So, here we are, one day into the two-week period during which NFL teams can place the franchise tag on one (and ONLY one) of their free agents, and in Houston, the anticipation grows — when will the Texans place their franchise tag on defensive end Jadeveon Clowney?
Once it inevitably happens, this would only be the second time that the Texans have been down the franchise tag road. Back in the 2009 offseason, the team used the tag for the first and only time on cornerback Dunta Robinson. For the record, that tagging went over like a fart in church with Robinson, who's probably best remembered by Texan fans for his defiant scribbling of "Pay Me, Rick" (targeted toward former Texans GM Rick Smith) on the heels of his shoes. Good times!
Whether the Robinson fiasco, and wanting to avoid anything similar again, has anything to do with the Texans adopting a "no franchise tag, extend players a year early" philosophy for the next decade or so, only people involved in those decisions really know. The fact of the matter is that, once Clowney is tagged, it will be just the second time the Texans have done it, with a full decade in between the two, and ironically, with two South Carolina Gamecocks being the tag targets (ironic, because South Carolina was the alma mater of the late Bob McNair, too).
This doesn't mean that eschewing the tag was always the right choice for the Texans. In fact, there are three times in recent history that I would say, with varying need for hindsight in each case, the Texans should have used the franchise tag as a means to extend a relationship with a departing free agent. It doesn't mean these are the only departures the team would like to have back, just that these are the three where a franchise tag, even with full hindsight, would have been reasonable. (In other words, yes, Brandon Brooks became a Pro Bowler, but a tag of $13.7 million in 2016, and the need for him to develop into a Pro Bowler as a Texan, not an Eagle, cross him off the list.)
Here are the three, including what would have been their one year tag figures, and the amount of hindsight needed to justify the decision (1 being nearly no hindsight, 10 being full hindsight):
3. MARIO WILLIAMS, DE/OLB, 2012
Franchise amount in 2012: $16.5 million
Hindsight needed (1 to 10): 9.4
Texan fans will roll their eyes at this one, and that's why the hindsight rating is nearly a 10. I get it. When hitting free agency after the 2011 season, Williams was coming off a season in which he played only five games because of a torn pectoral muscle. Despite his absence, the Texans finished the 2011 season as a top five defense, in part due to the pass rush generated by Williams' replacements, Connor Barwin (11.5 sacks) and Brooks Reed (6 sacks). (Crazy side bar — J.J. Watt, a rookie like Reed, finished 2011 with 5.5 sacks... yes, LESS than Brooks Reed had.) So, at the time, allowing Williams to walk for free agency riches in Buffalo — he became the highest paid defensive player in football — was logical. In retrospect, though, a one year franchise deal at $16.8 million (a 20 percent raise over Williams' 2011 salary), would have made sense, had you known Barwin (3 sacks) and Reed (2.5 sacks) would combine for fewer sacks than Reed HIMSELF had in 2011. Williams wound up with three straight double digit sack years from 2012 through 2014 in Buffalo, and two Pro Bowl berths. Williams, along with 2012 Defensive Player of the Year J.J. Watt, would have been a superior combination in 2012 to even Watt and Clowney in 2018. Those with intimate knowledge of the Texans' cap situation in the 2012 offseason would protest that "Hey, they were strapped, so strapped they had to cut Eric Winston and promote a green-as-hell Derek Newton at right tackle!" True, but perhaps they could have (and should have) waited one more year, until the 2013 offseason, to extend Arian Foster.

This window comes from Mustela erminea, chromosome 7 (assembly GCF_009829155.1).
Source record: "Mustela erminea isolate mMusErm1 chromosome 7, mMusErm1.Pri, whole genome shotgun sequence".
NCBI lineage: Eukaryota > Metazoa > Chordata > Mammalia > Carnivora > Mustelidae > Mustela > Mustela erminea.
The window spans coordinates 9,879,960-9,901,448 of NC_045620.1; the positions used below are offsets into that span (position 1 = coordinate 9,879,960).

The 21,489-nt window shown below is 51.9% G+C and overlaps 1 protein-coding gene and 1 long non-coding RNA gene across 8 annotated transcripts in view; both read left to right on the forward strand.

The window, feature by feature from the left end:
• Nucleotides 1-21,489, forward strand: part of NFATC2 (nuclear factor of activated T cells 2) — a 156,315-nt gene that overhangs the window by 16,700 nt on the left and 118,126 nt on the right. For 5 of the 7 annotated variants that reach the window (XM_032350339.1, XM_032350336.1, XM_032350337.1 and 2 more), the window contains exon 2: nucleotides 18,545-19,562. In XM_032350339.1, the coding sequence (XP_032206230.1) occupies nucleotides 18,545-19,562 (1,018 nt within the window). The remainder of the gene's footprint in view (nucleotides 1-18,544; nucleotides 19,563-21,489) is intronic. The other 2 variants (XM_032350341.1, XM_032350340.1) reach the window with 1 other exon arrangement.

2. GLOVER QUIN, S, 2013
Franchise amount in 2013: $6.8 million
Hindsight needed (1 to 10): 5.2
Yeah, this one hurts, not just because the Texans let Quin go, only to watch him turn into a Pro Bowler two seasons later in 2014, but because they backfilled his spot with the absurd signing of Ed Reed. We know that the signing of Reed was, ironically, as much about leadership as it was skill (Spoiler alert — Reed brought neither to Houston.), but if the Texans were fully sold on the potential of Quin becoming what he ultimately became in Detroit, they would have at least rode it out one more season with him at a reasonable $6.8 million price tag, which was just a couple million less than Reed stole from them for seven games worth of work.
1. A.J. BOUYE, CB, 2017
Franchise amount in 2017: $14.2 million
Hindsight needed (1 to 10): 1.2
This was another strikeout looking by the Texans. Bouye was about as great a homegrown prospect story as you can find over the last five years, undrafted in 2013, and progressing through some trying times to become one of the top cornerbacks in the AFC. Bouye, coming off of his 2016 season, his last in Houston, was really the classic poster case for the franchise tag, which would have given an undrafted player life changing money and given the team one more season to make sure his progression was sustainable. Instead, the Texans decided to let Bouye walk (inside the division, no less!) and bank on Kevin Johnson living up to his first round billing. Bouye would up making the Pro Bowl as a Jaguar in 2017, and Johnson has more concussions than interceptions over the last two years.
Let's just say, in each of these cases, with all three of these players becoming Pro Bowlers elsewhere, the Texans chose poorly....
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